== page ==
Quòd si pudica mulier in partem juvans

Domum, atque dulces liberos ;
Sabina qualis, aut perusta solibus

Pernicis uzor Appuli;
Sacrum vetustis extruat lignis focum

Lassi sub adventum viri :
Claudensque textis cratibus lætum pecus,

Distenta siccet ubera ;
Et horna dulci vina promens dolio,
Dapes inemptas apparet.

EPOD. 2. 39.

But if a chaste and virtuous wife
Assist him in the tender cares of life,

Of sunburnt charms, but honest fame,
Such as the Sabine or Apulian dame;

Fatigued when homeward he returns,
The sacred fire with cheerful lustre burns;

Or if she milk her swelling kine,
Or in their folds his happy flock confine;

While unbought dainties crown the feast,
And luscious wines from this year's vintage prest.

FRANCIS.

The more elevated Virgil has given a picture of the latter kind no less delightful, in that passage at the end of the second book of the Georgics, beginning :

o fortunatos nimium, sua si bona nôrint,
Agricolas.-

O happy! if he knew his happy state
The swain

The enlargement of the field of pastoral poetry, which is here suggested, would surely be of advan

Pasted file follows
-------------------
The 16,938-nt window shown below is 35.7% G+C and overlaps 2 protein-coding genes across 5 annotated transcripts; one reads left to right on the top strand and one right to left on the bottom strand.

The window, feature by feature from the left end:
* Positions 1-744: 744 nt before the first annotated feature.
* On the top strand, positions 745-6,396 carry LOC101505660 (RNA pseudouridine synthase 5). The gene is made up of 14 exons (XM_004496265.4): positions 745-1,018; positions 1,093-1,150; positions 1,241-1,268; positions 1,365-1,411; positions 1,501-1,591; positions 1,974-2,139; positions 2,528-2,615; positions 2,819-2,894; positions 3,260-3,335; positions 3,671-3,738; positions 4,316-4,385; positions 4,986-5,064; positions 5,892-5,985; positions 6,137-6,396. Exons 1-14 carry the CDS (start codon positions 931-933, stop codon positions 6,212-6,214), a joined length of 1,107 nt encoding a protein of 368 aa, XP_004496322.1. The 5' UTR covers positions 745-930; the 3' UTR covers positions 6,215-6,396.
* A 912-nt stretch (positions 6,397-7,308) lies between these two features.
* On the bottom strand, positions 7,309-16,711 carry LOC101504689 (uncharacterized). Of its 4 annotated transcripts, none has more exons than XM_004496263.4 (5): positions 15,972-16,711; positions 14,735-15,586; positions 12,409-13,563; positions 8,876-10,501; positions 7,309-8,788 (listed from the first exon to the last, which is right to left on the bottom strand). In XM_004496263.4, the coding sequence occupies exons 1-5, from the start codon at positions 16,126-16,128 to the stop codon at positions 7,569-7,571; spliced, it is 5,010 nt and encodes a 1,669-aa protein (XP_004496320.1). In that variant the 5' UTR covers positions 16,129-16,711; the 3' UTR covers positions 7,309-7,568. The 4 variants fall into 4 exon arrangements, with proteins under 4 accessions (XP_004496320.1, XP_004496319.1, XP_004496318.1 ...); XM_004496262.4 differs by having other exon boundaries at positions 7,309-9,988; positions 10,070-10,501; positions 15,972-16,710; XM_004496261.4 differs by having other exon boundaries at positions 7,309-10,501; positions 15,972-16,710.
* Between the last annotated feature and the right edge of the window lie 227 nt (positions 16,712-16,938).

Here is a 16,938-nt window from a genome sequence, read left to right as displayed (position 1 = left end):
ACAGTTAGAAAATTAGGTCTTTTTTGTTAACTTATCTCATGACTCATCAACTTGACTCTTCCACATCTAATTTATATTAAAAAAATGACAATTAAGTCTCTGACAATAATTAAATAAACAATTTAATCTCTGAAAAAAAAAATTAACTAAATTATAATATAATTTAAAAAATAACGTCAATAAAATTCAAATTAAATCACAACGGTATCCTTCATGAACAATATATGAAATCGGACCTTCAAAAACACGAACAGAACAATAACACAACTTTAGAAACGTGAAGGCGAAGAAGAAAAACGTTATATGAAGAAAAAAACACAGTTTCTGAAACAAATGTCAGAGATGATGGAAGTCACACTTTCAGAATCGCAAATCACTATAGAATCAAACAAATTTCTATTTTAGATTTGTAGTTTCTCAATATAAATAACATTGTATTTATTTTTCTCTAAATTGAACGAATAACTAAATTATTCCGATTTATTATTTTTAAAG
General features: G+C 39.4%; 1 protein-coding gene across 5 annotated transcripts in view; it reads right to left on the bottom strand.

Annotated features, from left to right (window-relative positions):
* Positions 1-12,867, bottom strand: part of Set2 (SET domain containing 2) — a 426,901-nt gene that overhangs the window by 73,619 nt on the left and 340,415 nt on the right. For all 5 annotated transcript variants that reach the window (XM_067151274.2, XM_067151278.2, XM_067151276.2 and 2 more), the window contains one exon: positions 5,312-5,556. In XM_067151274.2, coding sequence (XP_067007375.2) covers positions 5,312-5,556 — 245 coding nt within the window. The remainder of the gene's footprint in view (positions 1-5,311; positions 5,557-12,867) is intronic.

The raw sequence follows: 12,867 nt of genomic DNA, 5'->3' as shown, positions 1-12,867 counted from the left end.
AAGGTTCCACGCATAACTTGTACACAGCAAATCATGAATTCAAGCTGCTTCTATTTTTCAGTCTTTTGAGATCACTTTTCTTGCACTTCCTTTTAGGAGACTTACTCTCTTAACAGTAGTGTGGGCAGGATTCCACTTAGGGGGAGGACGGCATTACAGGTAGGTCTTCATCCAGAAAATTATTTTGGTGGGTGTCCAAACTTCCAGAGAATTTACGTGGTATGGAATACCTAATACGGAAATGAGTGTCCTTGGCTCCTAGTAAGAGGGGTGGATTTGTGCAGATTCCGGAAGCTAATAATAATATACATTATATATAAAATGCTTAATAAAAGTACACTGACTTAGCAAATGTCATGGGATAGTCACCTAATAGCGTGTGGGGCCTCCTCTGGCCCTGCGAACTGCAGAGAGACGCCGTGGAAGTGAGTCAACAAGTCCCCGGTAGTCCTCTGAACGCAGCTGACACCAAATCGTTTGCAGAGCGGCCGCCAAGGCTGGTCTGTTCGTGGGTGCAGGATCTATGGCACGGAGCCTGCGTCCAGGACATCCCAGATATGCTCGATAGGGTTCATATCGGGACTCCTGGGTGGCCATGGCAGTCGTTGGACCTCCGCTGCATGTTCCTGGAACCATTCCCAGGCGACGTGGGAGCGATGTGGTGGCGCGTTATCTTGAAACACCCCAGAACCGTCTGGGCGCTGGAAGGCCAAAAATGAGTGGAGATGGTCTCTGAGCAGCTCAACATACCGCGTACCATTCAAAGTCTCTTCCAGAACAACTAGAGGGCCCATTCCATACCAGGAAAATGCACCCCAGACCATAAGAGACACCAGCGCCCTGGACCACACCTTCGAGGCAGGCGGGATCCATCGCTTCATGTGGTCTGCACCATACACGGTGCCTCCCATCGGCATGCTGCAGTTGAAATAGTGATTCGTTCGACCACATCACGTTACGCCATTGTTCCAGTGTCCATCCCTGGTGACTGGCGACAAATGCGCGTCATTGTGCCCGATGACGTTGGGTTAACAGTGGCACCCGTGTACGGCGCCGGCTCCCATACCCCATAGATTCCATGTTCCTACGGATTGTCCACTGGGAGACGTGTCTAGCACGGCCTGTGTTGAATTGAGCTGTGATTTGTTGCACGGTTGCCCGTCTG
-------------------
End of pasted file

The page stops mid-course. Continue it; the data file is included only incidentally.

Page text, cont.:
tage, considering how much the common topics of that species of writing are already exhausted. We are become weary of the ordinary sentiments of shepherds, which have been so often repeated, and which have usually nothing but the variety of expression to recommend them. The greater part of the productions which have appeared under the name of pastorals are, accordingly, so insipid, as to have excited little attention; which is the more remarkable because the subjects which they treat of naturally interest the affections, and are easily painted in such delusive colours as tend to soothe the imagination by romantic dreams of happiness.

M. de Fontenelle has attempted to write pastorals, upon the extensive plan above mentioned; but, though this author writes with great elegance in prose, his poetical talents seem rather below mediocrity; so that it is not likely he will be regarded, by succeeding poets, as a model for imitation.

No. 80. SATURDAY, FEBRUARY 12, 1780.

- Ex fumo dare lucem Cogitat, ut speciosa dehinc miracula promat.

HOR. ARS POET. 143,

AUTHORS have been divided into two classes, the instructive and the entertaining, to which has been added a third, who mix, according to Horace, the utile dulci, and are, in his opinion, entitled to the highest degree of applause.